Management method for regeneration of stylo in guineagrass-stylo mixed pasture
Since the productivity of guineagrass (Panicum maximum) is high, its cultivation has expanded in the tropical savannas of South America. However, if no fertilizer is applied after establishment of guineagrass pasture, pasture productivity falls sharply every year, making it important to use legumes as an alternative nitrogen source. However, the maintenance of legumes in pasture is difficult in tropical savanna, since they are grazed selectively. Selection of legumes that show persistence under grazing pressure and the establishment of utilization with guineagrass is thus needed. This study aimed to maintain stylo (Stylothantes capitata and S. macrocephala) in mixed sown pasture of guineagrass and stylo by promoting its regeneration. This study was conducted in collaboration with JATAK in Brazil.
Guineagrass pasture (seeding rate 6 kg/ha) and guineagrass-stylo mixed sown pasture (seeding rate 3 kg/ha and 4 kg/ha, respectively) were established early in December 2004. Each pasture was then mowed and divided into two treatments: grazed before and after seed maturity of the stylo. Over one year, the dry matter yield in the mixed sown pasture was 30.6 tons/ha/yr, 50% more than in the guineagrass pasture.
In the mixed sown pasture grazed after seed maturity, the buried seed density of the stylo in the soil, sampled in mid-November just before the rainy season, reached about 80 seeds/m2 at a depth of 5 cm (Table 1). This density is equivalent to one half of the seeding rate. However, no buried seed bank was formed in the mixed sown pasture grazed before seed maturity. In the mixed sown pasture grazed after seed maturity, stylo seeds were present at a high density in cattle dung, and seed dispersal was performed efficiently by cattle defecation. However, the seed was not contained in cattle dung in the guineagrass pasture or the mixed sown pasture grazed before seed maturity.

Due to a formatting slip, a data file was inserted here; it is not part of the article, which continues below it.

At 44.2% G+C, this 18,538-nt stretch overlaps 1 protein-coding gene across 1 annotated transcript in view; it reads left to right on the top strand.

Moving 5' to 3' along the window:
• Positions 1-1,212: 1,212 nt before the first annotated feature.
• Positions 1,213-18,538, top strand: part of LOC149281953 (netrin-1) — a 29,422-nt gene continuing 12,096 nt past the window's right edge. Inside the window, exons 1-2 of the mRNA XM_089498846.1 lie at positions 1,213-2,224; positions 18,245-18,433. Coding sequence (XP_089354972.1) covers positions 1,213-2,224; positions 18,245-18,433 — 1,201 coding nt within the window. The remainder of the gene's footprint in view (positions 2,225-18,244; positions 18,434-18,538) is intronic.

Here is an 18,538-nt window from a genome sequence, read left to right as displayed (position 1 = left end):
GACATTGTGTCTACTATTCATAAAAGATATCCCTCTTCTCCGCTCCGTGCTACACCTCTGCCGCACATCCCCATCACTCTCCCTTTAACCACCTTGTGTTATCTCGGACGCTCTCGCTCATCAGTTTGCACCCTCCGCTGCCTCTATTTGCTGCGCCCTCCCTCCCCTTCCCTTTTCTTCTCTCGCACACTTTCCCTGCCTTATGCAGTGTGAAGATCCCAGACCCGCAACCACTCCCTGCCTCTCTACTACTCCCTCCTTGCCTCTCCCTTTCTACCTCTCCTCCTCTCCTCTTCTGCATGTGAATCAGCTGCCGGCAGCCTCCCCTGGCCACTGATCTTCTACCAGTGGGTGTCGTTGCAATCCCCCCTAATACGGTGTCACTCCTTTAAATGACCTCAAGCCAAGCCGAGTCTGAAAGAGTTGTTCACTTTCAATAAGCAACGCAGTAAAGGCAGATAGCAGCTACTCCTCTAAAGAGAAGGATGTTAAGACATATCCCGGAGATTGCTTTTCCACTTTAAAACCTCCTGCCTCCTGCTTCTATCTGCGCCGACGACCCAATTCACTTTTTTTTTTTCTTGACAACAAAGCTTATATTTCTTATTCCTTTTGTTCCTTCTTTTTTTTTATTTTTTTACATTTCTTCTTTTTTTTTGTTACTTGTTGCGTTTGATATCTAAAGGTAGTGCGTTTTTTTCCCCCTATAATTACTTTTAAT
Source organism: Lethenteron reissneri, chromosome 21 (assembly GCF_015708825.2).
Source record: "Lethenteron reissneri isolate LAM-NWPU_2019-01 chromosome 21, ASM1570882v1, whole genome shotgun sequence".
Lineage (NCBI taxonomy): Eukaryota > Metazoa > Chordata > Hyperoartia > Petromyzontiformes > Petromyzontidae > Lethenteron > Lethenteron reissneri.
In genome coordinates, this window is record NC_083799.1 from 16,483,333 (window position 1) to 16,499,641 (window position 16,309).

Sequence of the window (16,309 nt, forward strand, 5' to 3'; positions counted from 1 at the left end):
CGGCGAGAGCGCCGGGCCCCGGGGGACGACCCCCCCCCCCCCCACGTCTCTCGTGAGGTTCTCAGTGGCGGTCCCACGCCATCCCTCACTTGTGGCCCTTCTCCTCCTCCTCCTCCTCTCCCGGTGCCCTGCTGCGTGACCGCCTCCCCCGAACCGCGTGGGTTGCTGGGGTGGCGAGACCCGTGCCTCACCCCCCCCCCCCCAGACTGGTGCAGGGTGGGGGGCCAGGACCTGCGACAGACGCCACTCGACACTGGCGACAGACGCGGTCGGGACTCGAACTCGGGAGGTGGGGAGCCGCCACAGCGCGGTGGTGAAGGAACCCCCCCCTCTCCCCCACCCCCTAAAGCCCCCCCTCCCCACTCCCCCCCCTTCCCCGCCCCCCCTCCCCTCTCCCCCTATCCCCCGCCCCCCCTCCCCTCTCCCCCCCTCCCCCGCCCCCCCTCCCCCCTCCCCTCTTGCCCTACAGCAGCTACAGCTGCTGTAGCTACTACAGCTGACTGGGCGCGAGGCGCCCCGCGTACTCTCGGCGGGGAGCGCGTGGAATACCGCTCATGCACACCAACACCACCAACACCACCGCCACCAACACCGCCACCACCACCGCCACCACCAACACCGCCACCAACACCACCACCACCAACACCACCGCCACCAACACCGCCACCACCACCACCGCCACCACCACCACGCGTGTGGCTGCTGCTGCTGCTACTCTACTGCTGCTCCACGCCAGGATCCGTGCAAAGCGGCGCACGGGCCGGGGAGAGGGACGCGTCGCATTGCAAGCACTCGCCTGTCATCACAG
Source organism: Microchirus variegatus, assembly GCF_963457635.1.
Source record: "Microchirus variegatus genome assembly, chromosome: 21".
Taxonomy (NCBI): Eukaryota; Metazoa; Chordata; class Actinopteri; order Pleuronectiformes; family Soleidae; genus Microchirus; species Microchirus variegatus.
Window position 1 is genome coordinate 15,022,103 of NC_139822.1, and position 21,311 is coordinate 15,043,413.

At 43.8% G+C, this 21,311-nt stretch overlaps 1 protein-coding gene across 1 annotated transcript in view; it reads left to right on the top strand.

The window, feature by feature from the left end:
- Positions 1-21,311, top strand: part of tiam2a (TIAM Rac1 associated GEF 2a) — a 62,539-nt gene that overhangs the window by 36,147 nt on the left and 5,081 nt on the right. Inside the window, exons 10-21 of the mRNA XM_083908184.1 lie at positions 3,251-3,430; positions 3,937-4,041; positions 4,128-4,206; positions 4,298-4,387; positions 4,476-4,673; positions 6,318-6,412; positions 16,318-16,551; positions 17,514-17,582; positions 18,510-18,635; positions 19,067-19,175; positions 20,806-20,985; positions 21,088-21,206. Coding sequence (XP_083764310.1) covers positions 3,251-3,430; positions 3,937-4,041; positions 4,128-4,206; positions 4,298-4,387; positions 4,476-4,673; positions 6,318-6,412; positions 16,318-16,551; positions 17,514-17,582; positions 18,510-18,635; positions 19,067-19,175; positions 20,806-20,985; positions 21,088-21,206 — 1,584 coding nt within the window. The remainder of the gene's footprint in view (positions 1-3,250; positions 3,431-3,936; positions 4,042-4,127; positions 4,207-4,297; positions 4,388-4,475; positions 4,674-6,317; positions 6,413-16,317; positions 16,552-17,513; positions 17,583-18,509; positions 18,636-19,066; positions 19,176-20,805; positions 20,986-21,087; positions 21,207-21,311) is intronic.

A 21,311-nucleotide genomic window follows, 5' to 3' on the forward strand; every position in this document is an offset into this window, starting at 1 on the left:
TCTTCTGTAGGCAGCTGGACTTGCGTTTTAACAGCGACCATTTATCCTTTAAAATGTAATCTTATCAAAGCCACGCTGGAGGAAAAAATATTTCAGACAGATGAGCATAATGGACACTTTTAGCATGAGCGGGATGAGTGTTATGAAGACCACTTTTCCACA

In addition, numerous stylo seedlings (25.4/m2) appeared at the beginning of the rainy season (Fig. 1). Seedling density had decreased to 3.7/m2 about one year later. However, about 70% of the seedlings grew to over 15 cm in height, enabling regeneration.
Stylo is able to regenerate in mixed sown pasture if it is grazed after seed maturity. Seed dispersal is conducted via cattle dung, forming a buried seed bank, allowing the pasture to maintain high productivity.
Table 1. Density of buried seeds and seedlings of stylo (Stylosanthes capitata + S. macrocephala).
Japan International Research Center for Agricultural Sciences Animal Production and Grassland Division
- Term of research
- Responsible researcher
SHIMODA Katsuhisa ( Animal Production and Grassland Division )
SHIOYA Tetsuo ( National Federation of Japanese Immigrant Agricultural Cooperation )
- Publication, etc.
SHIMODA, K. et al. (2006) Japanese journal of grassland science. 52 Suppl. 284-285．
- Japanese PDF